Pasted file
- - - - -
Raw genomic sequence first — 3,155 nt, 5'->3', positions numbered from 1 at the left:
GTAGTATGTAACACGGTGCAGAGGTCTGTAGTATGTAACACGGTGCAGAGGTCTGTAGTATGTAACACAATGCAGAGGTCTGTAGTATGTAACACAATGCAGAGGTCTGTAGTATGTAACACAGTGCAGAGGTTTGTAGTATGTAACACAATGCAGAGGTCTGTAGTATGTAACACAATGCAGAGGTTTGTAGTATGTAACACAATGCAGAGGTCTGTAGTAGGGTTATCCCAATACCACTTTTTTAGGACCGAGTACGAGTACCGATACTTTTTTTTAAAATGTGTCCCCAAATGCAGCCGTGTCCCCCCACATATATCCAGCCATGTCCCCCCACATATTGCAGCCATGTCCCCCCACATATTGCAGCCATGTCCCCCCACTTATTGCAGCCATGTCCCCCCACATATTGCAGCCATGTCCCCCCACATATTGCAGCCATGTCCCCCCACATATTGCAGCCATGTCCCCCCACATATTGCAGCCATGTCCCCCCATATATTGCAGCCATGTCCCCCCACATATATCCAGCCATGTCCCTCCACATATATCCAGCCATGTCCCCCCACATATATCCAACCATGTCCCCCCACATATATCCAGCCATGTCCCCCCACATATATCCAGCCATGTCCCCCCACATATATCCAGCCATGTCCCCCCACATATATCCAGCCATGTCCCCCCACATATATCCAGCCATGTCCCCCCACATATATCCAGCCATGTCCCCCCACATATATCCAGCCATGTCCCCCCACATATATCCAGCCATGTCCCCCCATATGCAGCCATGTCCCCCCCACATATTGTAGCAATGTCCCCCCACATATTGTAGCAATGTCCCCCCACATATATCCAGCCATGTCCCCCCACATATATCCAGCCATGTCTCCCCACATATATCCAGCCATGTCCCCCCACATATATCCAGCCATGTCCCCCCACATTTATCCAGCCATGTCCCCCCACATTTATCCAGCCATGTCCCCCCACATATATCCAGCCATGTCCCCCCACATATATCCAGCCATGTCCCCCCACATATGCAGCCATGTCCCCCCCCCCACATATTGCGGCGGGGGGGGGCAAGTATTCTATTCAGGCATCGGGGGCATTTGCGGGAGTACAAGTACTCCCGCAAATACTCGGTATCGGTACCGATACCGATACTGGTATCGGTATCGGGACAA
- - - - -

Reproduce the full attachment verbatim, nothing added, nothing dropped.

Raw genomic sequence first — 3,155 nt, 5'->3', positions numbered from 1 at the left:
GTAGTATGTAACACGGTGCAGAGGTCTGTAGTATGTAACACGGTGCAGAGGTCTGTAGTATGTAACACAATGCAGAGGTCTGTAGTATGTAACACAATGCAGAGGTCTGTAGTATGTAACACAGTGCAGAGGTTTGTAGTATGTAACACAATGCAGAGGTCTGTAGTATGTAACACAATGCAGAGGTTTGTAGTATGTAACACAATGCAGAGGTCTGTAGTAGGGTTATCCCAATACCACTTTTTTAGGACCGAGTACGAGTACCGATACTTTTTTTTAAAATGTGTCCCCAAATGCAGCCGTGTCCCCCCACATATATCCAGCCATGTCCCCCCACATATTGCAGCCATGTCCCCCCACATATTGCAGCCATGTCCCCCCACTTATTGCAGCCATGTCCCCCCACATATTGCAGCCATGTCCCCCCACATATTGCAGCCATGTCCCCCCACATATTGCAGCCATGTCCCCCCACATATTGCAGCCATGTCCCCCCATATATTGCAGCCATGTCCCCCCACATATATCCAGCCATGTCCCTCCACATATATCCAGCCATGTCCCCCCACATATATCCAACCATGTCCCCCCACATATATCCAGCCATGTCCCCCCACATATATCCAGCCATGTCCCCCCACATATATCCAGCCATGTCCCCCCACATATATCCAGCCATGTCCCCCCACATATATCCAGCCATGTCCCCCCACATATATCCAGCCATGTCCCCCCACATATATCCAGCCATGTCCCCCCACATATATCCAGCCATGTCCCCCCATATGCAGCCATGTCCCCCCCACATATTGTAGCAATGTCCCCCCACATATTGTAGCAATGTCCCCCCACATATATCCAGCCATGTCCCCCCACATATATCCAGCCATGTCTCCCCACATATATCCAGCCATGTCCCCCCACATATATCCAGCCATGTCCCCCCACATTTATCCAGCCATGTCCCCCCACATTTATCCAGCCATGTCCCCCCACATATATCCAGCCATGTCCCCCCACATATATCCAGCCATGTCCCCCCACATATGCAGCCATGTCCCCCCCCCCACATATTGCGGCGGGGGGGGGCAAGTATTCTATTCAGGCATCGGGGGCATTTGCGGGAGTACAAGTACTCCCGCAAATACTCGGTATCGGTACCGATACCGATACTGGTATCGGTATCGGGACAA